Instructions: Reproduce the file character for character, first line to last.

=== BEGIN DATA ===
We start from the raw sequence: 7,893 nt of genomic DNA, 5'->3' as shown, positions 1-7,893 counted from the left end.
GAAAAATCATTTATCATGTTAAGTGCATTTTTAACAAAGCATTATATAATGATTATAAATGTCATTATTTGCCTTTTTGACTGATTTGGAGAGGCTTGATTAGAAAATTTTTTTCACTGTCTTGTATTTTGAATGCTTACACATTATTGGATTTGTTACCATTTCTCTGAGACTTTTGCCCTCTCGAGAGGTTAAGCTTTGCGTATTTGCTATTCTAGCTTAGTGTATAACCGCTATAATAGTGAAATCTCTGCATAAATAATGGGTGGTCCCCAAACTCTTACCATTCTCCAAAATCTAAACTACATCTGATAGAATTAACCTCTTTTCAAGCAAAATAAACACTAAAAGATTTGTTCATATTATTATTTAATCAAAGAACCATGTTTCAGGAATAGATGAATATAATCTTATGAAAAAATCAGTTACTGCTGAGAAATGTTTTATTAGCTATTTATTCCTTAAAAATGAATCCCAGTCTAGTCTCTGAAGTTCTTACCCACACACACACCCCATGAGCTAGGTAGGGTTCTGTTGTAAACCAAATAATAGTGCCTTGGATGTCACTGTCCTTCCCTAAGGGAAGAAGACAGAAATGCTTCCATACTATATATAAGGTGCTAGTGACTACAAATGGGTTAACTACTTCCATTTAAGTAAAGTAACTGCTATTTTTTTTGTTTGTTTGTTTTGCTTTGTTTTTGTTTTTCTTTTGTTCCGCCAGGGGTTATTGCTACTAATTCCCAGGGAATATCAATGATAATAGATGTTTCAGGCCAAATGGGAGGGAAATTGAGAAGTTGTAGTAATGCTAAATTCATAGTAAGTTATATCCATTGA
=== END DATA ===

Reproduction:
We start from the raw sequence: 7,893 nt of genomic DNA, 5'->3' as shown, positions 1-7,893 counted from the left end.
GAAAAATCATTTATCATGTTAAGTGCATTTTTAACAAAGCATTATATAATGATTATAAATGTCATTATTTGCCTTTTTGACTGATTTGGAGAGGCTTGATTAGAAAATTTTTTTCACTGTCTTGTATTTTGAATGCTTACACATTATTGGATTTGTTACCATTTCTCTGAGACTTTTGCCCTCTCGAGAGGTTAAGCTTTGCGTATTTGCTATTCTAGCTTAGTGTATAACCGCTATAATAGTGAAATCTCTGCATAAATAATGGGTGGTCCCCAAACTCTTACCATTCTCCAAAATCTAAACTACATCTGATAGAATTAACCTCTTTTCAAGCAAAATAAACACTAAAAGATTTGTTCATATTATTATTTAATCAAAGAACCATGTTTCAGGAATAGATGAATATAATCTTATGAAAAAATCAGTTACTGCTGAGAAATGTTTTATTAGCTATTTATTCCTTAAAAATGAATCCCAGTCTAGTCTCTGAAGTTCTTACCCACACACACACCCCATGAGCTAGGTAGGGTTCTGTTGTAAACCAAATAATAGTGCCTTGGATGTCACTGTCCTTCCCTAAGGGAAGAAGACAGAAATGCTTCCATACTATATATAAGGTGCTAGTGACTACAAATGGGTTAACTACTTCCATTTAAGTAAAGTAACTGCTATTTTTTTTGTTTGTTTGTTTTGCTTTGTTTTTGTTTTTCTTTTGTTCCGCCAGGGGTTATTGCTACTAATTCCCAGGGAATATCAATGATAATAGATGTTTCAGGCCAAATGGGAGGGAAATTGAGAAGTTGTAGTAATGCTAAATTCATAGTAAGTTATATCCATTGA